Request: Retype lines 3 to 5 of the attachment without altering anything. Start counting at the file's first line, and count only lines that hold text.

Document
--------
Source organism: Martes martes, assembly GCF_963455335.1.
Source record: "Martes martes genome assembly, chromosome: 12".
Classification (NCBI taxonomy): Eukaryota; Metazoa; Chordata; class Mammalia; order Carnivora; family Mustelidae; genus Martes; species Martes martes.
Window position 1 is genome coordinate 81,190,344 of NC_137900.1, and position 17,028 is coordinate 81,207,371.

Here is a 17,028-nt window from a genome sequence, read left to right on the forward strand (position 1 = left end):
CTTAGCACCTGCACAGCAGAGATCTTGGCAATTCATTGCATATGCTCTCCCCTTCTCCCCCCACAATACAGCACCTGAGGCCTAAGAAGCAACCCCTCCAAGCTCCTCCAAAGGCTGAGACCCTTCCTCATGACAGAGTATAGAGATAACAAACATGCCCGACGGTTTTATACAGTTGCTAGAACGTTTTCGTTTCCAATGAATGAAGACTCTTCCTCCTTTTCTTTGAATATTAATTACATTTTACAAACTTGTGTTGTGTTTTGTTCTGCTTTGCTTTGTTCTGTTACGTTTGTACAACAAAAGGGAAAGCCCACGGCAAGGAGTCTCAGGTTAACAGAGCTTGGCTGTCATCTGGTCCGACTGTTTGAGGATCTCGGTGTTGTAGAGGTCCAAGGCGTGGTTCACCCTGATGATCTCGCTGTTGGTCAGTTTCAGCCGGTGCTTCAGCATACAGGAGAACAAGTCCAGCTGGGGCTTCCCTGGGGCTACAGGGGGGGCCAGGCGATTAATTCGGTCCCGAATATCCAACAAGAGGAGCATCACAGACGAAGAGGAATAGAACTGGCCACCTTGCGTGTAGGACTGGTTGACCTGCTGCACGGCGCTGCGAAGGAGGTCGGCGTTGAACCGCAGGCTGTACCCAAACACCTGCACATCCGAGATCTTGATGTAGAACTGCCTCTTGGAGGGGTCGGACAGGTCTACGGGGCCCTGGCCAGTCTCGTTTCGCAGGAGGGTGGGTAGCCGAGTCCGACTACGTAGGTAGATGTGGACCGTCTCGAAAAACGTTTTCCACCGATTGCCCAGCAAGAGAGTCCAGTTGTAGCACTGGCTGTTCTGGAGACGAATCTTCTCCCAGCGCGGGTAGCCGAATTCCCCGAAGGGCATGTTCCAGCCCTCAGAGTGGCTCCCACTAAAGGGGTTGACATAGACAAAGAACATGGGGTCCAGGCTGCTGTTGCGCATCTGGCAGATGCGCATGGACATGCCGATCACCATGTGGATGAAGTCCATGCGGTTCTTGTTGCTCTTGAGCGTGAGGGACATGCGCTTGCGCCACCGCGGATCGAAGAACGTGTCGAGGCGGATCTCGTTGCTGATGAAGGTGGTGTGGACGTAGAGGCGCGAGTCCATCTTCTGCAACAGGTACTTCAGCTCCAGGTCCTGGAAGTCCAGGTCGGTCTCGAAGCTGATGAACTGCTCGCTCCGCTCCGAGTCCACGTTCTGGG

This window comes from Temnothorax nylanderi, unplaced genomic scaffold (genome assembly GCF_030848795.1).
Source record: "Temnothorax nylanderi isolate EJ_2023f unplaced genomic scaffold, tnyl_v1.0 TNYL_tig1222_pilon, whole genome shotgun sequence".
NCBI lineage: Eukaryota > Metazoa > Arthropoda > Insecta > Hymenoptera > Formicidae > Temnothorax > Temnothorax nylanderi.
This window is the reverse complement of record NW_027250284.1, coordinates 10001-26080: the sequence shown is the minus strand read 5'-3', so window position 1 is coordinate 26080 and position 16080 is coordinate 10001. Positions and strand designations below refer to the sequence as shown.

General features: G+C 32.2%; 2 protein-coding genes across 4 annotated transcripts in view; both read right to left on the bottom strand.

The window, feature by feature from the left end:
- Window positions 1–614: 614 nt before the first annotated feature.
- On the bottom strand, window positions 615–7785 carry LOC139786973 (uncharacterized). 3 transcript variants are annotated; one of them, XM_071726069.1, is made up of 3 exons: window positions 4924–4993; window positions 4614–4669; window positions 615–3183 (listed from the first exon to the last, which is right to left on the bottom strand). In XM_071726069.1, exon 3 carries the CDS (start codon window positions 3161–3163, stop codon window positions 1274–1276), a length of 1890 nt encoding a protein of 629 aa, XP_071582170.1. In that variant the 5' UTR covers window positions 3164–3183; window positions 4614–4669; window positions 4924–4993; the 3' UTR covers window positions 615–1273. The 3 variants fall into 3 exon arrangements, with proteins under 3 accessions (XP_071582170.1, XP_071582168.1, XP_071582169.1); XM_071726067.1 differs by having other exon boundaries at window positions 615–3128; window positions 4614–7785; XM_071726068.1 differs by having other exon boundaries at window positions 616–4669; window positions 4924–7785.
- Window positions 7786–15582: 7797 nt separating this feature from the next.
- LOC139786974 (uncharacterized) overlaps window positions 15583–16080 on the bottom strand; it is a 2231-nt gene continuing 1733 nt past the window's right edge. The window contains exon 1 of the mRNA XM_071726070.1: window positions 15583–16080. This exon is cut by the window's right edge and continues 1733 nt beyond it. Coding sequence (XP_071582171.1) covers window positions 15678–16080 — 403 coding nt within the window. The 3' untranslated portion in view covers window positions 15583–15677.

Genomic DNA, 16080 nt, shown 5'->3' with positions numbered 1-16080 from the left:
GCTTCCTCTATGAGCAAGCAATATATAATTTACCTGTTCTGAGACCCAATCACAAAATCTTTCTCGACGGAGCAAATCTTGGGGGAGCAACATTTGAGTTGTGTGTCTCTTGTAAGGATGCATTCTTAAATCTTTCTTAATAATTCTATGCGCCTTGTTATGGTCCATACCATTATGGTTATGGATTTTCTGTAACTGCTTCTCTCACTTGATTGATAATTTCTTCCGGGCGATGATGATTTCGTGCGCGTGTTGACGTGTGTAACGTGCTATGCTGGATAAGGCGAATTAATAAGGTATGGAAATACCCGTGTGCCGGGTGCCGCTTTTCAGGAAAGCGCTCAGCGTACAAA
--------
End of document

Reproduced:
Classification (NCBI taxonomy): Eukaryota; Metazoa; Chordata; class Mammalia; order Carnivora; family Mustelidae; genus Martes; species Martes martes.
Window position 1 is genome coordinate 81,190,344 of NC_137900.1, and position 17,028 is coordinate 81,207,371.

Here is a 17,028-nt window from a genome sequence, read left to right on the forward strand (position 1 = left end):